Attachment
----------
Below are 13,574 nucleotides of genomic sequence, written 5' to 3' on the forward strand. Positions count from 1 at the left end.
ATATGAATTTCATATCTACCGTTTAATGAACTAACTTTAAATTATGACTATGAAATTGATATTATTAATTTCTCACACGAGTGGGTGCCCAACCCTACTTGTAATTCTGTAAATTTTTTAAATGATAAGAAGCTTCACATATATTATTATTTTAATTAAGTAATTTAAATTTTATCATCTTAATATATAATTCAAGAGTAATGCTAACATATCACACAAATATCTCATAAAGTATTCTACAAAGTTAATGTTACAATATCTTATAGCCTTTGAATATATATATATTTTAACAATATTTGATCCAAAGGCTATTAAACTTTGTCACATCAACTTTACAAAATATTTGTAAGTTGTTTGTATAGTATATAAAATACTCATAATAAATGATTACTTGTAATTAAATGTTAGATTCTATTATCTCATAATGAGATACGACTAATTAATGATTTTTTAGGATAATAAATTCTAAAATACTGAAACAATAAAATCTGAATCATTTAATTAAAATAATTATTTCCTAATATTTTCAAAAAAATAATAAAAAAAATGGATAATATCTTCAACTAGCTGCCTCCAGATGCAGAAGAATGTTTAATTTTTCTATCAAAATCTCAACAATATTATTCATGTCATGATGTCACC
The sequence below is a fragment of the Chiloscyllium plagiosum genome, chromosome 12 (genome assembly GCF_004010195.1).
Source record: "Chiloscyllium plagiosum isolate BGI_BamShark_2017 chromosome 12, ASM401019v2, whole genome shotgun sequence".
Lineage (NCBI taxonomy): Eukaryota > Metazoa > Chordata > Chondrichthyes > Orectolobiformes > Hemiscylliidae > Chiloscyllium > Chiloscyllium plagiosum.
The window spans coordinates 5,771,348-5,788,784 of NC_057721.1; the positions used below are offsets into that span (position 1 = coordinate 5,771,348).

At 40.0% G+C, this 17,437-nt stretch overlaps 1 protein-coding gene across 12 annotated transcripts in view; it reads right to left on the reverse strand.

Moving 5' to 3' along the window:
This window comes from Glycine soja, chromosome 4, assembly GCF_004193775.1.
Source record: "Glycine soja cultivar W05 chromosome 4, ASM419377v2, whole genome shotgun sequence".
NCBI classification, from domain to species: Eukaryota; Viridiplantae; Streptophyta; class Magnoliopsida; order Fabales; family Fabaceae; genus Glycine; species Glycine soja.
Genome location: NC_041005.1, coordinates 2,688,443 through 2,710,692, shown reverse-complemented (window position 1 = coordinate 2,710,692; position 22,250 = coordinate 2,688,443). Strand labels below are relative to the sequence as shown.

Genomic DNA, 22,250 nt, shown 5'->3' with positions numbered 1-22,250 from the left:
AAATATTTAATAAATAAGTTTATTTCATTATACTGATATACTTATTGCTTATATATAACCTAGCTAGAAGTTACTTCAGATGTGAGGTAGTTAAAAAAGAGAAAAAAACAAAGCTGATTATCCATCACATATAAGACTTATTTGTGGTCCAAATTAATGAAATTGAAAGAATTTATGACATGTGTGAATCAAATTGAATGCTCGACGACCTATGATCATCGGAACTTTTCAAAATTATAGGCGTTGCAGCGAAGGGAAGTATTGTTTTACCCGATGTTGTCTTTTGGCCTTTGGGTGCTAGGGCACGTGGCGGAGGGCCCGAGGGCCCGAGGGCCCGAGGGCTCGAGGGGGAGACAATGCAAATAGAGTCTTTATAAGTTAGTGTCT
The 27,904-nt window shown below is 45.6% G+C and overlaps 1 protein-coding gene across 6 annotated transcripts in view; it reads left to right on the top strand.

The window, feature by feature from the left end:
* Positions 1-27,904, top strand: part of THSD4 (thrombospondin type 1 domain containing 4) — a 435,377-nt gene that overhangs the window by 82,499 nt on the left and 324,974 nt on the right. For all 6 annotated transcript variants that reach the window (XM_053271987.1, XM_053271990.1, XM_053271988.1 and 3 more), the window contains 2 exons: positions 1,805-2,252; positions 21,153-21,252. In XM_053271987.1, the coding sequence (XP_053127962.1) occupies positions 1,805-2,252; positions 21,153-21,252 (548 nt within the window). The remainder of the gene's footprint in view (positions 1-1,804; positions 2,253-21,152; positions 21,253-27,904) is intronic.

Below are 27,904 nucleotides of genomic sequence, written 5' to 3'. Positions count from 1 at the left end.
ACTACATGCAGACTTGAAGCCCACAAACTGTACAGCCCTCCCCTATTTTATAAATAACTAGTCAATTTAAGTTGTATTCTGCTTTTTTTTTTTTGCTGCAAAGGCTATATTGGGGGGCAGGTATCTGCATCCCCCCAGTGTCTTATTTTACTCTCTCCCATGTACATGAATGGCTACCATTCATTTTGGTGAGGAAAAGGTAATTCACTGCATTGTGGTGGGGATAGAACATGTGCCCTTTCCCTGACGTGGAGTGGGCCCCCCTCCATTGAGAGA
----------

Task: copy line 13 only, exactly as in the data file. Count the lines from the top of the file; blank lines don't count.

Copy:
Genomic DNA, 22,250 nt, shown 5'->3' with positions numbered 1-22,250 from the left: